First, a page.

Always a bit of a scribbler, Eimear began writing in earnest when she moved to Edinburgh five years ago. Perhaps it was the feeling of being untethered from her homeplace that gave the distance and displacement that sometimes affords a writer new freedom. Perhaps it was the community of creatives in which she found herself. Perhaps it was because she had more time on her hands.
Whatever the reason, she sought out formal writing classes, informal groups, café and library nooks in which to hide with a laptop for hours and tap, tap, tap in a corner. Her achievements, in that time, include the small, personal wins of maintaining a daily practice, staying dedicated to her blog, and sticking to the goal of completing a novel (then two more) even when there was no scent of a promise at the end of it.
Over lockdown, Eimear maintained her sanity by channelling many days of frustrating despondency into writing, and she has amassed hundreds of short stories, nature writing, observational pieces and even poems as a result. She might say, if asked, that her greatest achievement has been maintaining this unexpected love affair with writing, even on those days when it doesn't much like her.
You can find out more about Eimear on her website.
When her monologue came to an end they sat in silence. She supposed he was holding the space for her to say more, but she didn't. He stretched back in his chair and looked up at the ceiling rose.
'How can I put this?' He was addressing the cornicing now. 'We Irish, we are steeped in the vocabulary of loss. From generation to generation, we have learned what it is to be broken. It's so deeply scored into us that to feel whole is to feel uncomfortable.' With this he paused, meshing his fingers and rolling his thumbs like an old clothes mangle. His gaze was so intense that he almost stared through her. 'We carry such a weight of history from birth to death: the years of famine, slaughter, defeat; the times when we lost our land and our language; the days when we took flight from where we belonged.'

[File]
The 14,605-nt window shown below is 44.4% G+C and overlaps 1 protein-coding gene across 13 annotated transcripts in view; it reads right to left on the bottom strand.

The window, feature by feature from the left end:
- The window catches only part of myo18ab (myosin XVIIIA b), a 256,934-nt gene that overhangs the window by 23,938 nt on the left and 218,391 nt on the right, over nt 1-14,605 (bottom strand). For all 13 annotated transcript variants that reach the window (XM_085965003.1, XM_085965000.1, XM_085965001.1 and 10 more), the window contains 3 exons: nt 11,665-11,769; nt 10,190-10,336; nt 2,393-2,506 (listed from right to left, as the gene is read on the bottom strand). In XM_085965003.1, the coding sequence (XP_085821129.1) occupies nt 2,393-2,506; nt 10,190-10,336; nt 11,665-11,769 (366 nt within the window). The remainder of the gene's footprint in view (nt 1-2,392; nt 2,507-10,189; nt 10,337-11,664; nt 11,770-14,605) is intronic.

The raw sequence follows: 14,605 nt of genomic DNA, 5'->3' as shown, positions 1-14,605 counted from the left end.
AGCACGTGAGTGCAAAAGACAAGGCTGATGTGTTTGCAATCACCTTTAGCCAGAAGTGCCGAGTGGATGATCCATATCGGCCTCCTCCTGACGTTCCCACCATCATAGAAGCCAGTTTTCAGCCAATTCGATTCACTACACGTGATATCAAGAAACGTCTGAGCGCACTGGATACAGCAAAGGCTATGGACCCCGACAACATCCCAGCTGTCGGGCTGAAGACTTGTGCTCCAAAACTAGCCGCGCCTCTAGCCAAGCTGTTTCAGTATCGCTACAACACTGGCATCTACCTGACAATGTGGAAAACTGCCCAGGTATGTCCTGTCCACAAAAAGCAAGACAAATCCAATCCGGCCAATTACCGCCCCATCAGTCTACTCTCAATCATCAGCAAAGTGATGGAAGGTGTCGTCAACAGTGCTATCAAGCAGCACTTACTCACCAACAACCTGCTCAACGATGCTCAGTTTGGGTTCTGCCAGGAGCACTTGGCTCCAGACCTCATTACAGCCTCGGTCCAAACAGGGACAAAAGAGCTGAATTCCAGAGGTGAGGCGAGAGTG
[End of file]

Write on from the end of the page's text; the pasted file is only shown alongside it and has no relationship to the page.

He pressed his palms together in supplication and planted them into the centre of his chest. To Teresa, it looked suspiciously like someone praying.
'We don't even know it, but we challenge ourselves to repeat the mistakes of our ancestors. We believe we won't be true to them unless our lives are as miserable as theirs were. Look around at this new misery that is being created in Dublin; the misery of wealth and new cars and huge houses and flying to Barcelona for the weekend to spend two grand watching Ireland play some foreign football team and getting blind drunk in hotel bars where a round of drinks costs more than my monthly pay packet was in 1985. We're so clever that we've only gone and found new ways of destroying ourselves by re-creating the misery of the past but giving it an avaricious new twist.' He finished in a breathless crescendo, shaking his head in despair.
Teresa thought she was going to giggle, and in her attempt to swallow her laughter she was afraid she had given herself the hiccups.
'Being utterly distracted by doing three things at once, as is my habit, I answered Lynsey's unexpected call with half an ear as I fired off an apology for a zoom meeting, finished a line I was writing when I answered the phone, and stretched to switch on the lamp as I suddenly realised the room was swamped in afternoon darkness. There's nothing quite like hearing you've been awarded a New Writers Award to bring one to stillness and attention. "You're kidding!" She wasn't. I was chuffed then, and I still am, who wouldn't be?'